Master of Science (MS)
Renewable Natural Resources
I estimated when juvenile tail molt occurs for several commonly harvested duck species, mallards (Anas platyrhynchos), northern pintails (A. acuta) (hereafter referred to as pintails), gadwalls (A. strepera), lesser scaup (Aythya affinis), and redheads (A. americana). Tests showed that aging mallards by notched tail feathers became unreliable the earliest (early September), followed closely by pintails (mid-late September), with gadwalls being the latest of the dabbling ducks to lose reliability in aging by notched tail feathers (late November). Lesser scaup and redheads retained their notched tail feathers throughout January and the completion of hunting season. Based on initial banding and band recovery data I was able to separate birds into three age classes, juvenile (59), 1.5 years old adults (11), and adults 2.5 years old or older (23), creating a total sample size of 93 birds. From this sample of known-age banded birds I recorded five morhpometric variables including weight, wing length, bill length, tarsus length, and total length to determine if body size is related to ages over 1 year. Tests revealed that the only significant difference between the age classes was in wing length. However further tests showed that differences were not apparent between the 1.5 year old and 2.5 year old or older adults.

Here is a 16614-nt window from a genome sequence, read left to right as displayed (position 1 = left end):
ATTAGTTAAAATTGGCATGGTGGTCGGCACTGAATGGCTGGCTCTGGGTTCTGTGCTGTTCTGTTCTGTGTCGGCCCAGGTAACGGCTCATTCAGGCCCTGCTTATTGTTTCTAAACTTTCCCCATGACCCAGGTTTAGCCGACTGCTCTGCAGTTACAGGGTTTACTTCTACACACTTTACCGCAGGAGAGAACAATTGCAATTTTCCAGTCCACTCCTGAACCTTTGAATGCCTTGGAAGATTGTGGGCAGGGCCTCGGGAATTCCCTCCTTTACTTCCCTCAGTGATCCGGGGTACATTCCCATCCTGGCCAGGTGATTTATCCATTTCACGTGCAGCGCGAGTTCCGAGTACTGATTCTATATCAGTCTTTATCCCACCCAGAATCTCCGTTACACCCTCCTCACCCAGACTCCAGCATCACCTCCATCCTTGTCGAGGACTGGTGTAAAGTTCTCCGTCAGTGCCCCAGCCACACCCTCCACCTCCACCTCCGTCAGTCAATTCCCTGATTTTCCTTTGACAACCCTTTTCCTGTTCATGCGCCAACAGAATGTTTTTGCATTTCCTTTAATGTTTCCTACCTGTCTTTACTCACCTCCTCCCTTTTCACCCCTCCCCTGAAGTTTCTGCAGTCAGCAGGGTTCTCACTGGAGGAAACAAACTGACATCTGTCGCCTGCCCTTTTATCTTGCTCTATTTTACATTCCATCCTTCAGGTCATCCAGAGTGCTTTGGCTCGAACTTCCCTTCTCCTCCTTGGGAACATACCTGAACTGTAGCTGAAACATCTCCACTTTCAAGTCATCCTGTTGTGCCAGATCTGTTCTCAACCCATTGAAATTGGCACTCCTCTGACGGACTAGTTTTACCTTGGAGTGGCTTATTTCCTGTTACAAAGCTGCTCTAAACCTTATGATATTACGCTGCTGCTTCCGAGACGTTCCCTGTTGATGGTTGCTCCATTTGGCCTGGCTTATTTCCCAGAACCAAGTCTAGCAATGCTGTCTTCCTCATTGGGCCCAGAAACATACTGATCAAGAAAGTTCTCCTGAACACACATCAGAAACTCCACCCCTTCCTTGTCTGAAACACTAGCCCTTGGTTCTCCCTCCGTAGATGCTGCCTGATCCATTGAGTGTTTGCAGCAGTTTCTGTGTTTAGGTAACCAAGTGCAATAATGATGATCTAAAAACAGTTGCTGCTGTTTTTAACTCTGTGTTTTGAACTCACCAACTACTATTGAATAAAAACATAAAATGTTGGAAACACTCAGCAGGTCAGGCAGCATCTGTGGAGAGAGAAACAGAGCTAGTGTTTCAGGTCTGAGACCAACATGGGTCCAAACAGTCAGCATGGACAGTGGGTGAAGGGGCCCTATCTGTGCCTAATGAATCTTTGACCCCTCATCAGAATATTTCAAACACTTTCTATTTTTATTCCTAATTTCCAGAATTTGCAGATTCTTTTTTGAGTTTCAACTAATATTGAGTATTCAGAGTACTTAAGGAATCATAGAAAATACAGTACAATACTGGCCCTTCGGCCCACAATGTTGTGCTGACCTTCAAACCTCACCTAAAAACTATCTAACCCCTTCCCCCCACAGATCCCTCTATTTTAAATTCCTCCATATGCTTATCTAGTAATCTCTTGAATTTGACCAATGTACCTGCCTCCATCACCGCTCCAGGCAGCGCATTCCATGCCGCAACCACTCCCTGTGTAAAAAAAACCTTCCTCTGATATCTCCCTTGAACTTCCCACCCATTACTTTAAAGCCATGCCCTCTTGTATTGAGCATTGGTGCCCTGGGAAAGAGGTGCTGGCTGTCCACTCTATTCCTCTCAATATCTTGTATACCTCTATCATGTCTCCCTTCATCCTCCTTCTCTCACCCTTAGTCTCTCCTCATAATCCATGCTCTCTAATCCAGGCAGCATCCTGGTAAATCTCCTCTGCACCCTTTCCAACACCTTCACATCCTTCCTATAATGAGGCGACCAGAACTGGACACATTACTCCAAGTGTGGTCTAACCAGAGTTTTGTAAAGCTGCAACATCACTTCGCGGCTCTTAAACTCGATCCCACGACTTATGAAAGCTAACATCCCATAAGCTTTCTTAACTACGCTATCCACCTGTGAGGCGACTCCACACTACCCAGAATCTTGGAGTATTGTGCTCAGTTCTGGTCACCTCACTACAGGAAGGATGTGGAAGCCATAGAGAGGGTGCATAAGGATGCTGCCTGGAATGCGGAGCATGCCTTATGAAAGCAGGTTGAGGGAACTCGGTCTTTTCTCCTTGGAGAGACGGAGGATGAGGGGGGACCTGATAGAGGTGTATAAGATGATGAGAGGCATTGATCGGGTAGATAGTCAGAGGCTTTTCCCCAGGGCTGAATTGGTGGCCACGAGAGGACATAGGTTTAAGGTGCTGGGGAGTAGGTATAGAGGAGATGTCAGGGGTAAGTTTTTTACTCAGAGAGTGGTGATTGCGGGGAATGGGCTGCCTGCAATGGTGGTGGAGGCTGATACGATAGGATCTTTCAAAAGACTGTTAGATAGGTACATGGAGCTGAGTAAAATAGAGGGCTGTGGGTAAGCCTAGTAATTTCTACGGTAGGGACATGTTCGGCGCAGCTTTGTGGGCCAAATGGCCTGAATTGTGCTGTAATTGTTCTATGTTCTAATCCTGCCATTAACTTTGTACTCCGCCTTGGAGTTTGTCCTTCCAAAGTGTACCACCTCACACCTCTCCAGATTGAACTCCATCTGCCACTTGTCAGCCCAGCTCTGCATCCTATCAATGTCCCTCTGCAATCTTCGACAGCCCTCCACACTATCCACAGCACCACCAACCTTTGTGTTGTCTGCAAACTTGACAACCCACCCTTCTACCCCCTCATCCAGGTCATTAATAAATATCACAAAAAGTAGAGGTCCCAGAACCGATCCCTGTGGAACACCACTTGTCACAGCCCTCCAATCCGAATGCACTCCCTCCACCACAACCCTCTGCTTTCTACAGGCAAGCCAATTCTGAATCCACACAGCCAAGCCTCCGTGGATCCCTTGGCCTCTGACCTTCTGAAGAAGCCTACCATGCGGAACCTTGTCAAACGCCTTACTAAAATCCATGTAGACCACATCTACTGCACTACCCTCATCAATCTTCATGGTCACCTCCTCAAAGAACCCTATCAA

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Siwarski, Thomas Michael, "Reliability of determining adults from juvenile ducks by presence or absence of notched tail feathers in various species of North American ducks" (2006). LSU Master's Theses. 2905.